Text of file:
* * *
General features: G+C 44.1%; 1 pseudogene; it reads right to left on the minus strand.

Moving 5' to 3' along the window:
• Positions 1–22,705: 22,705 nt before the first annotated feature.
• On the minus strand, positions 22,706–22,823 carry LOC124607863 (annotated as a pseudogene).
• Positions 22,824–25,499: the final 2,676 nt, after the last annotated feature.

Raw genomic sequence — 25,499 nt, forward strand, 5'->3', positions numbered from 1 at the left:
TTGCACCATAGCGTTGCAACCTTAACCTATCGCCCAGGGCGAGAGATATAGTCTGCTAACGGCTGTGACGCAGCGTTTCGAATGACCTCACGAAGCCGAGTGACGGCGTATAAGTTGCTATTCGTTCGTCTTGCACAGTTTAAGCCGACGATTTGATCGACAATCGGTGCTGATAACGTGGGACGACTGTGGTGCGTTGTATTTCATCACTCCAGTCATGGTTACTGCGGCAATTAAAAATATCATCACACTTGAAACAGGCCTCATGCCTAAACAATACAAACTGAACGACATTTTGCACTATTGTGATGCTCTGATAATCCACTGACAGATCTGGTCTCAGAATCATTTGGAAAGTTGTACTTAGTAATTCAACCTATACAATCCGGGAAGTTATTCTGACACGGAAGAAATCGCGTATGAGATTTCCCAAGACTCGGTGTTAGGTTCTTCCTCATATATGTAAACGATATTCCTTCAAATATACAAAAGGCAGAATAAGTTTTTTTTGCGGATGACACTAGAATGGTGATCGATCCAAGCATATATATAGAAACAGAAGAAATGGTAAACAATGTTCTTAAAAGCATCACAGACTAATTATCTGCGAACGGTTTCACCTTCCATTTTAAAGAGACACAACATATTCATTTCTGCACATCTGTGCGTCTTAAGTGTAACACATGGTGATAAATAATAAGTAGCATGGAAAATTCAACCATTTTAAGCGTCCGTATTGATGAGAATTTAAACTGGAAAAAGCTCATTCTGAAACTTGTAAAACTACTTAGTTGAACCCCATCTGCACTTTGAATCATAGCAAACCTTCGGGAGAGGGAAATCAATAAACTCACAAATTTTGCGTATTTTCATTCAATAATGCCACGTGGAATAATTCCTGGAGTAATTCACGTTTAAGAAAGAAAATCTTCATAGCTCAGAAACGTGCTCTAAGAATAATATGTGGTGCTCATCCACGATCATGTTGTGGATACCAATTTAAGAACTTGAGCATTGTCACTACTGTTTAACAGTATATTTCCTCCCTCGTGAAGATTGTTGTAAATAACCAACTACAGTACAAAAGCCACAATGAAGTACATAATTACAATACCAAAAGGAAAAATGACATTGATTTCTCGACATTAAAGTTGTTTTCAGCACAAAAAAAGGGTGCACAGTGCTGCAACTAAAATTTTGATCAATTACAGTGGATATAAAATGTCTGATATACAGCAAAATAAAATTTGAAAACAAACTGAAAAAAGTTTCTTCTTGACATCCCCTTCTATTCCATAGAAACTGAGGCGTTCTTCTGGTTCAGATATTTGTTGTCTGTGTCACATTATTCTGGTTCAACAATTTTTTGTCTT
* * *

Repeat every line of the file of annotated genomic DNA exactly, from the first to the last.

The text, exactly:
General features: G+C 44.1%; 1 pseudogene; it reads right to left on the minus strand.

Moving 5' to 3' along the window:
• Positions 1–22,705: 22,705 nt before the first annotated feature.
• On the minus strand, positions 22,706–22,823 carry LOC124607863 (annotated as a pseudogene).
• Positions 22,824–25,499: the final 2,676 nt, after the last annotated feature.

Raw genomic sequence — 25,499 nt, forward strand, 5'->3', positions numbered from 1 at the left:
TTGCACCATAGCGTTGCAACCTTAACCTATCGCCCAGGGCGAGAGATATAGTCTGCTAACGGCTGTGACGCAGCGTTTCGAATGACCTCACGAAGCCGAGTGACGGCGTATAAGTTGCTATTCGTTCGTCTTGCACAGTTTAAGCCGACGATTTGATCGACAATCGGTGCTGATAACGTGGGACGACTGTGGTGCGTTGTATTTCATCACTCCAGTCATGGTTACTGCGGCAATTAAAAATATCATCACACTTGAAACAGGCCTCATGCCTAAACAATACAAACTGAACGACATTTTGCACTATTGTGATGCTCTGATAATCCACTGACAGATCTGGTCTCAGAATCATTTGGAAAGTTGTACTTAGTAATTCAACCTATACAATCCGGGAAGTTATTCTGACACGGAAGAAATCGCGTATGAGATTTCCCAAGACTCGGTGTTAGGTTCTTCCTCATATATGTAAACGATATTCCTTCAAATATACAAAAGGCAGAATAAGTTTTTTTTGCGGATGACACTAGAATGGTGATCGATCCAAGCATATATATAGAAACAGAAGAAATGGTAAACAATGTTCTTAAAAGCATCACAGACTAATTATCTGCGAACGGTTTCACCTTCCATTTTAAAGAGACACAACATATTCATTTCTGCACATCTGTGCGTCTTAAGTGTAACACATGGTGATAAATAATAAGTAGCATGGAAAATTCAACCATTTTAAGCGTCCGTATTGATGAGAATTTAAACTGGAAAAAGCTCATTCTGAAACTTGTAAAACTACTTAGTTGAACCCCATCTGCACTTTGAATCATAGCAAACCTTCGGGAGAGGGAAATCAATAAACTCACAAATTTTGCGTATTTTCATTCAATAATGCCACGTGGAATAATTCCTGGAGTAATTCACGTTTAAGAAAGAAAATCTTCATAGCTCAGAAACGTGCTCTAAGAATAATATGTGGTGCTCATCCACGATCATGTTGTGGATACCAATTTAAGAACTTGAGCATTGTCACTACTGTTTAACAGTATATTTCCTCCCTCGTGAAGATTGTTGTAAATAACCAACTACAGTACAAAAGCCACAATGAAGTACATAATTACAATACCAAAAGGAAAAATGACATTGATTTCTCGACATTAAAGTTGTTTTCAGCACAAAAAAAGGGTGCACAGTGCTGCAACTAAAATTTTGATCAATTACAGTGGATATAAAATGTCTGATATACAGCAAAATAAAATTTGAAAACAAACTGAAAAAAGTTTCTTCTTGACATCCCCTTCTATTCCATAGAAACTGAGGCGTTCTTCTGGTTCAGATATTTGTTGTCTGTGTCACATTATTCTGGTTCAACAATTTTTTGTCTT